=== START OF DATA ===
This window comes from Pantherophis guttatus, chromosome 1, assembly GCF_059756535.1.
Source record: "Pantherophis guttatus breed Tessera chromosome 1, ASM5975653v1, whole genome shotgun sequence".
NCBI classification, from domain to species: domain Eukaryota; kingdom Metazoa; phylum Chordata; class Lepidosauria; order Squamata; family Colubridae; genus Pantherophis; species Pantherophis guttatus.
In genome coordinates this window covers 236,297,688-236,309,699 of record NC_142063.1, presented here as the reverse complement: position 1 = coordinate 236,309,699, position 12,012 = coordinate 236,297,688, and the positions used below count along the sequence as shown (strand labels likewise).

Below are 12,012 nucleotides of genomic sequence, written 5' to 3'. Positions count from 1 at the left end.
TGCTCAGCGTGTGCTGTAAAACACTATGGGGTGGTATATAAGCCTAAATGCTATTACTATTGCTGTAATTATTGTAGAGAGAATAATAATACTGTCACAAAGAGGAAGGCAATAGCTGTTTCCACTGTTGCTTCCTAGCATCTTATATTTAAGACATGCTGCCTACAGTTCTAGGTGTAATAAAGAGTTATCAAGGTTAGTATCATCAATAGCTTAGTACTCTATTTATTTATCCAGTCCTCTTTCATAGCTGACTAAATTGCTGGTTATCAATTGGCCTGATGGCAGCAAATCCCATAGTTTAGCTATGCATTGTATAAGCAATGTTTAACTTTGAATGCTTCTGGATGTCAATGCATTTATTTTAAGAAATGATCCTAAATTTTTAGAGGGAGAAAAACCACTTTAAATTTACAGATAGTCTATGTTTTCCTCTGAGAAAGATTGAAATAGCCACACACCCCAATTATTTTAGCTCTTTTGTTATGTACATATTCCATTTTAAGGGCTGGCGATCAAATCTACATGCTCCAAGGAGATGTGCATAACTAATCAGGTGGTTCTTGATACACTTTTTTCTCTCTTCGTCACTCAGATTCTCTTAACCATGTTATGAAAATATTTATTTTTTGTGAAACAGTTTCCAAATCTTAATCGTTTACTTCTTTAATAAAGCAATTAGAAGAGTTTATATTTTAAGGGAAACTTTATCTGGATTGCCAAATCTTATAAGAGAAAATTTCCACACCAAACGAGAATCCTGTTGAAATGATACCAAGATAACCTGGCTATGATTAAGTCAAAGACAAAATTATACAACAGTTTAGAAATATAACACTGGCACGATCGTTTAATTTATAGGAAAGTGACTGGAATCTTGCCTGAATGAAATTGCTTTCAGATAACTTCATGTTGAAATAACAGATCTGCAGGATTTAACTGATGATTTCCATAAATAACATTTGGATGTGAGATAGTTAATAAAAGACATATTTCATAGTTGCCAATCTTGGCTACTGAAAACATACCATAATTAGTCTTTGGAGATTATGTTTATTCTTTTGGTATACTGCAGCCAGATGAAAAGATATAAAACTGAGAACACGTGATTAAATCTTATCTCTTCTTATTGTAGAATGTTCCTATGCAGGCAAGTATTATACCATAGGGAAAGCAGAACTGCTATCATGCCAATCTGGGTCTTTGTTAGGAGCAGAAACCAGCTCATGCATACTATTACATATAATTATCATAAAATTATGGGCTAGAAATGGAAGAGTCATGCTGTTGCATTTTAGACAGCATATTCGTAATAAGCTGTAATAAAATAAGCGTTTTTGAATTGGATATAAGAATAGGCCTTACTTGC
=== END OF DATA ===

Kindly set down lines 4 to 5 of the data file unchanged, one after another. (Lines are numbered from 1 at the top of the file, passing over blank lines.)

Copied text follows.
In genome coordinates this window covers 236,297,688-236,309,699 of record NC_142063.1, presented here as the reverse complement: position 1 = coordinate 236,309,699, position 12,012 = coordinate 236,297,688, and the positions used below count along the sequence as shown (strand labels likewise).

Below are 12,012 nucleotides of genomic sequence, written 5' to 3'. Positions count from 1 at the left end.